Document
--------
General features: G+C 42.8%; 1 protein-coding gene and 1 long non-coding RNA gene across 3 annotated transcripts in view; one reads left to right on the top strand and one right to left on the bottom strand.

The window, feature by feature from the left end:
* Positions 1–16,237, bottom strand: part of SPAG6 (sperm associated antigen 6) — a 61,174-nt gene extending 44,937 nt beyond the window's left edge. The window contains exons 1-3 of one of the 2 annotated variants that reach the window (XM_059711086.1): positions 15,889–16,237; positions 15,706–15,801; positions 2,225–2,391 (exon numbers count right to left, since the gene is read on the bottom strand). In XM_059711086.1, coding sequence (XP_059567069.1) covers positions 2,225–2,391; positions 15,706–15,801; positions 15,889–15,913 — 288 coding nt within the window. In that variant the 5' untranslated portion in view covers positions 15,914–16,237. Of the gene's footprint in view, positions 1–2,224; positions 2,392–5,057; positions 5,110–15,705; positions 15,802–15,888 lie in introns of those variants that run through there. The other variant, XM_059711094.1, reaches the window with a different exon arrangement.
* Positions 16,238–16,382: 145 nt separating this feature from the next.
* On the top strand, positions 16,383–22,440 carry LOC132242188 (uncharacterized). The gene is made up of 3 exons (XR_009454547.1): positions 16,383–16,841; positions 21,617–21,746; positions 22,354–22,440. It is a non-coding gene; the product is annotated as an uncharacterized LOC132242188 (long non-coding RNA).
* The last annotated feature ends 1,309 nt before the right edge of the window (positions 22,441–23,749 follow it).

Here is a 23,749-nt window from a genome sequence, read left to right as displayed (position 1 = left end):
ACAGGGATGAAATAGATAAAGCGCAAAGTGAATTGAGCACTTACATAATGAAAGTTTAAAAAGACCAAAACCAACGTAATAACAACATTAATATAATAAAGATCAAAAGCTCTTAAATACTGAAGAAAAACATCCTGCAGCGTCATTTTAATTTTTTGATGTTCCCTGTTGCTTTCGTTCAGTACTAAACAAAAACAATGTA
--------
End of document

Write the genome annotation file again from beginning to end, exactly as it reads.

General features: G+C 42.8%; 1 protein-coding gene and 1 long non-coding RNA gene across 3 annotated transcripts in view; one reads left to right on the top strand and one right to left on the bottom strand.

The window, feature by feature from the left end:
* Positions 1–16,237, bottom strand: part of SPAG6 (sperm associated antigen 6) — a 61,174-nt gene extending 44,937 nt beyond the window's left edge. The window contains exons 1-3 of one of the 2 annotated variants that reach the window (XM_059711086.1): positions 15,889–16,237; positions 15,706–15,801; positions 2,225–2,391 (exon numbers count right to left, since the gene is read on the bottom strand). In XM_059711086.1, coding sequence (XP_059567069.1) covers positions 2,225–2,391; positions 15,706–15,801; positions 15,889–15,913 — 288 coding nt within the window. In that variant the 5' untranslated portion in view covers positions 15,914–16,237. Of the gene's footprint in view, positions 1–2,224; positions 2,392–5,057; positions 5,110–15,705; positions 15,802–15,888 lie in introns of those variants that run through there. The other variant, XM_059711094.1, reaches the window with a different exon arrangement.
* Positions 16,238–16,382: 145 nt separating this feature from the next.
* On the top strand, positions 16,383–22,440 carry LOC132242188 (uncharacterized). The gene is made up of 3 exons (XR_009454547.1): positions 16,383–16,841; positions 21,617–21,746; positions 22,354–22,440. It is a non-coding gene; the product is annotated as an uncharacterized LOC132242188 (long non-coding RNA).
* The last annotated feature ends 1,309 nt before the right edge of the window (positions 22,441–23,749 follow it).

Here is a 23,749-nt window from a genome sequence, read left to right as displayed (position 1 = left end):
ACAGGGATGAAATAGATAAAGCGCAAAGTGAATTGAGCACTTACATAATGAAAGTTTAAAAAGACCAAAACCAACGTAATAACAACATTAATATAATAAAGATCAAAAGCTCTTAAATACTGAAGAAAAACATCCTGCAGCGTCATTTTAATTTTTTGATGTTCCCTGTTGCTTTCGTTCAGTACTAAACAAAAACAATGTA